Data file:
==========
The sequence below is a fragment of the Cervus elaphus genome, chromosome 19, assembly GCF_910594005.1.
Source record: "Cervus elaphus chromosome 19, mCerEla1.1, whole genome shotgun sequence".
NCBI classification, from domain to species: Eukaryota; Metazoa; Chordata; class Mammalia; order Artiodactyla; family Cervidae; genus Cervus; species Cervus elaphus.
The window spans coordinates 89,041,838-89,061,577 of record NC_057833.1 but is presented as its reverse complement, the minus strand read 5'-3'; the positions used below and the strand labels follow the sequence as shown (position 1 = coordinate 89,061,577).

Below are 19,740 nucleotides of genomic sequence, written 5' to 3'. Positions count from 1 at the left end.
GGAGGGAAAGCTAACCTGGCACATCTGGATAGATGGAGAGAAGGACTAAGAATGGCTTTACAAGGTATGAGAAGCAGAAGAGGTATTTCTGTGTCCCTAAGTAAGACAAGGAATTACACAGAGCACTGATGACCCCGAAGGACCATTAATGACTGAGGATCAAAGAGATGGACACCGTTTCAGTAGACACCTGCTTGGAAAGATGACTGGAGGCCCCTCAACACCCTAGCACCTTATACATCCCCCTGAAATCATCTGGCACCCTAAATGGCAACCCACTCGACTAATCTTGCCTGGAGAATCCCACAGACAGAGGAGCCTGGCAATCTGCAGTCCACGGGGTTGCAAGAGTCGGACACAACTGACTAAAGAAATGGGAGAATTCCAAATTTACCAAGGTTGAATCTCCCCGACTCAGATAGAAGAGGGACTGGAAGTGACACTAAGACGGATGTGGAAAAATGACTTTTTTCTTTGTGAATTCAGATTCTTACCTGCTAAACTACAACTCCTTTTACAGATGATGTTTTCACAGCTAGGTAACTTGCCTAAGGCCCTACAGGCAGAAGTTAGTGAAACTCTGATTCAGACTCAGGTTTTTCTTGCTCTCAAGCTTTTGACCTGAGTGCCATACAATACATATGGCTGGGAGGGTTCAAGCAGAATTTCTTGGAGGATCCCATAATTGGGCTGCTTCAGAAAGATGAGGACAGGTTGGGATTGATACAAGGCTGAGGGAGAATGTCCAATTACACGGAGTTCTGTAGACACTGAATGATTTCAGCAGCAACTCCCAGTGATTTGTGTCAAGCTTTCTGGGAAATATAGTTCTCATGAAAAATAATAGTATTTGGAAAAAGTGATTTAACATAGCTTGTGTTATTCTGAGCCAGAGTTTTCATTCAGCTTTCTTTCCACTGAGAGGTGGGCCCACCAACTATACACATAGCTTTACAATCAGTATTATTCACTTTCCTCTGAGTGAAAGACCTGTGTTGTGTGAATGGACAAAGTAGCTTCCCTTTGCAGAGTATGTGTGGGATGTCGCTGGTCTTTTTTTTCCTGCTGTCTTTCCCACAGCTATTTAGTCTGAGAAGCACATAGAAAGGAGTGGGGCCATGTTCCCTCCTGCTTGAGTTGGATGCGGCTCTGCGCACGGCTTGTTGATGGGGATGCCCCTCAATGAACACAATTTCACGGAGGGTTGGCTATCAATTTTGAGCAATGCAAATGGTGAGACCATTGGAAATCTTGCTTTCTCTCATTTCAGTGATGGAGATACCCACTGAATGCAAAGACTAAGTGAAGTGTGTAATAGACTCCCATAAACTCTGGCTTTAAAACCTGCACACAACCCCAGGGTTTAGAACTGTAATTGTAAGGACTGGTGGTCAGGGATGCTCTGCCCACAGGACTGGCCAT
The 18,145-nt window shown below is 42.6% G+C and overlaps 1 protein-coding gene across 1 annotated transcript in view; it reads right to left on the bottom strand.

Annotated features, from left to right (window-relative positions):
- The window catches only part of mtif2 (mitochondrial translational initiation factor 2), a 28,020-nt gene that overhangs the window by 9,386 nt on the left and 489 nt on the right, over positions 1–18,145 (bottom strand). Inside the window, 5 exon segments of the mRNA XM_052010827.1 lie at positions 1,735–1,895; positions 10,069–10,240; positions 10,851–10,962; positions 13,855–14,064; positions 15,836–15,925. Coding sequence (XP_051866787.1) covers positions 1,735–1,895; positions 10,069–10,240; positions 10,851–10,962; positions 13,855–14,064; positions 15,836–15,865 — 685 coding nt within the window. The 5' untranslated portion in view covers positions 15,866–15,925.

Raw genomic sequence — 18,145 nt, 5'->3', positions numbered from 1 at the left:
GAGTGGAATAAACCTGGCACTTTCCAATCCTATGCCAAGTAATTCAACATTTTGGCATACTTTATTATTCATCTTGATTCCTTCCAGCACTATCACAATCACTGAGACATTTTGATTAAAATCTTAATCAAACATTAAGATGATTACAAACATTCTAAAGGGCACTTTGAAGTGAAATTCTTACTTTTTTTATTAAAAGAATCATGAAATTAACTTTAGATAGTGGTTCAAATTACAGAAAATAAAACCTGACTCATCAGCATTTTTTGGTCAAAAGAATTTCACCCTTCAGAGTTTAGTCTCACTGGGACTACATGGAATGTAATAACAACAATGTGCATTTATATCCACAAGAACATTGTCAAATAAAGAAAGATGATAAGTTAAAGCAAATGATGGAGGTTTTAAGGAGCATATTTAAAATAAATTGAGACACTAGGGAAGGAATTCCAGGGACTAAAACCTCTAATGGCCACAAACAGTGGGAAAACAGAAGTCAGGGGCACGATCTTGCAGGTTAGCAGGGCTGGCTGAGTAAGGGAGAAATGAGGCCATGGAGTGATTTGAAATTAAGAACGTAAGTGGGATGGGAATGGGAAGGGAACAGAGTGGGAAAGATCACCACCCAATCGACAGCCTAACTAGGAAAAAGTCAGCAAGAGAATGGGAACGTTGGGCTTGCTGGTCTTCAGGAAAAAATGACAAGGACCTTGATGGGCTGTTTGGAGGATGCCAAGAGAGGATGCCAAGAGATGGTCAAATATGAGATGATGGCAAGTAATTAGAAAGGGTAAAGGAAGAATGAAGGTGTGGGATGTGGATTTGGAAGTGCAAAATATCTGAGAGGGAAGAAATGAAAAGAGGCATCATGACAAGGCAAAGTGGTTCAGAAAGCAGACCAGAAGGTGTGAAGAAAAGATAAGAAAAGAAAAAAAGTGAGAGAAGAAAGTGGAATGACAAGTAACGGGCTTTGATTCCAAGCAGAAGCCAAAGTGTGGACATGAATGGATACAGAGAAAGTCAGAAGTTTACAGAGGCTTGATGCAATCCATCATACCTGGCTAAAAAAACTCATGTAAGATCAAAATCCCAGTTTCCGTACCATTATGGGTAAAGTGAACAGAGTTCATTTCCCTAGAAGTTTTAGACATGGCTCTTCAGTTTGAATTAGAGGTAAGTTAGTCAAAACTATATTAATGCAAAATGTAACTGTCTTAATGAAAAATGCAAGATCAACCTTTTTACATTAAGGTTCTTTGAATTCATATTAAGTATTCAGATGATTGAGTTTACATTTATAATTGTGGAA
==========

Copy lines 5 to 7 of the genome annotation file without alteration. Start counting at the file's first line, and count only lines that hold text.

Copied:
Below are 19,740 nucleotides of genomic sequence, written 5' to 3'. Positions count from 1 at the left end.
GGAGGGAAAGCTAACCTGGCACATCTGGATAGATGGAGAGAAGGACTAAGAATGGCTTTACAAGGTATGAGAAGCAGAAGAGGTATTTCTGTGTCCCTAAGTAAGACAAGGAATTACACAGAGCACTGATGACCCCGAAGGACCATTAATGACTGAGGATCAAAGAGATGGACACCGTTTCAGTAGACACCTGCTTGGAAAGATGACTGGAGGCCCCTCAACACCCTAGCACCTTATACATCCCCCTGAAATCATCTGGCACCCTAAATGGCAACCCACTCGACTAATCTTGCCTGGAGAATCCCACAGACAGAGGAGCCTGGCAATCTGCAGTCCACGGGGTTGCAAGAGTCGGACACAACTGACTAAAGAAATGGGAGAATTCCAAATTTACCAAGGTTGAATCTCCCCGACTCAGATAGAAGAGGGACTGGAAGTGACACTAAGACGGATGTGGAAAAATGACTTTTTTCTTTGTGAATTCAGATTCTTACCTGCTAAACTACAACTCCTTTTACAGATGATGTTTTCACAGCTAGGTAACTTGCCTAAGGCCCTACAGGCAGAAGTTAGTGAAACTCTGATTCAGACTCAGGTTTTTCTTGCTCTCAAGCTTTTGACCTGAGTGCCATACAATACATATGGCTGGGAGGGTTCAAGCAGAATTTCTTGGAGGATCCCATAATTGGGCTGCTTCAGAAAGATGAGGACAGGTTGGGATTGATACAAGGCTGAGGGAGAATGTCCAATTACACGGAGTTCTGTAGACACTGAATGATTTCAGCAGCAACTCCCAGTGATTTGTGTCAAGCTTTCTGGGAAATATAGTTCTCATGAAAAATAATAGTATTTGGAAAAAGTGATTTAACATAGCTTGTGTTATTCTGAGCCAGAGTTTTCATTCAGCTTTCTTTCCACTGAGAGGTGGGCCCACCAACTATACACATAGCTTTACAATCAGTATTATTCACTTTCCTCTGAGTGAAAGACCTGTGTTGTGTGAATGGACAAAGTAGCTTCCCTTTGCAGAGTATGTGTGGGATGTCGCTGGTCTTTTTTTTCCTGCTGTCTTTCCCACAGCTATTTAGTCTGAGAAGCACATAGAAAGGAGTGGGGCCATGTTCCCTCCTGCTTGAGTTGGATGCGGCTCTGCGCACGGCTTGTTGATGGGGATGCCCCTCAATGAACACAATTTCACGGAGGGTTGGCTATCAATTTTGAGCAATGCAAATGGTGAGACCATTGGAAATCTTGCTTTCTCTCATTTCAGTGATGGAGATACCCACTGAATGCAAAGACTAAGTGAAGTGTGTAATAGACTCCCATAAACTCTGGCTTTAAAACCTGCACACAACCCCAGGGTTTAGAACTGTAATTGTAAGGACTGGTGGTCAGGGATGCTCTGCCCACAGGACTGGCCAT
The 18,145-nt window shown below is 42.6% G+C and overlaps 1 protein-coding gene across 1 annotated transcript in view; it reads right to left on the bottom strand.